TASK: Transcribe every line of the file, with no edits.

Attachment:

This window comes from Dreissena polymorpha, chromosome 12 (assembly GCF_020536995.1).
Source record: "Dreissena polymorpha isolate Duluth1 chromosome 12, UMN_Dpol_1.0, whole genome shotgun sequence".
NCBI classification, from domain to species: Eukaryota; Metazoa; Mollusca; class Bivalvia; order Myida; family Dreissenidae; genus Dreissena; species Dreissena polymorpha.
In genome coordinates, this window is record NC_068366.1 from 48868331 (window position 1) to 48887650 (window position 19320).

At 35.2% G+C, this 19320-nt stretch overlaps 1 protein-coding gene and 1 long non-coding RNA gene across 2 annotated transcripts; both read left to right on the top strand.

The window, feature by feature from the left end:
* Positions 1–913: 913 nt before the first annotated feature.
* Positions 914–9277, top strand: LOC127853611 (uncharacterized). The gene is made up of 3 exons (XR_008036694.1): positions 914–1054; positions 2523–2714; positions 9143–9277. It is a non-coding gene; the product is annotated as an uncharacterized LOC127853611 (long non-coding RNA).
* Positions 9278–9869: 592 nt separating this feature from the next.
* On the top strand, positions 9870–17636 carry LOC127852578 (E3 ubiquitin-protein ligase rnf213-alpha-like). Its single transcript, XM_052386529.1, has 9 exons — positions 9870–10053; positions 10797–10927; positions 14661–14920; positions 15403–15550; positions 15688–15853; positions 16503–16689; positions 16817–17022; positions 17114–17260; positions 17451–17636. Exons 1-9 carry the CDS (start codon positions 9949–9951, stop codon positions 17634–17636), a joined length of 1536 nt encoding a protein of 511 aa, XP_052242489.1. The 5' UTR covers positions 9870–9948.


This window comes from Dreissena polymorpha, chromosome 12 (assembly GCF_020536995.1).
Source record: "Dreissena polymorpha isolate Duluth1 chromosome 12, UMN_Dpol_1.0, whole genome shotgun sequence".
NCBI classification, from domain to species: Eukaryota; Metazoa; Mollusca; class Bivalvia; order Myida; family Dreissenidae; genus Dreissena; species Dreissena polymorpha.
In genome coordinates, this window is record NC_068366.1 from 48868331 (window position 1) to 48887650 (window position 19320).

At 35.2% G+C, this 19320-nt stretch overlaps 1 protein-coding gene and 1 long non-coding RNA gene across 2 annotated transcripts; both read left to right on the top strand.

The window, feature by feature from the left end:
* Positions 1–913: 913 nt before the first annotated feature.
* Positions 914–9277, top strand: LOC127853611 (uncharacterized). The gene is made up of 3 exons (XR_008036694.1): positions 914–1054; positions 2523–2714; positions 9143–9277. It is a non-coding gene; the product is annotated as an uncharacterized LOC127853611 (long non-coding RNA).
* Positions 9278–9869: 592 nt separating this feature from the next.
* On the top strand, positions 9870–17636 carry LOC127852578 (E3 ubiquitin-protein ligase rnf213-alpha-like). Its single transcript, XM_052386529.1, has 9 exons — positions 9870–10053; positions 10797–10927; positions 14661–14920; positions 15403–15550; positions 15688–15853; positions 16503–16689; positions 16817–17022; positions 17114–17260; positions 17451–17636. Exons 1-9 carry the CDS (start codon positions 9949–9951, stop codon positions 17634–17636), a joined length of 1536 nt encoding a protein of 511 aa, XP_052242489.1. The 5' UTR covers positions 9870–9948.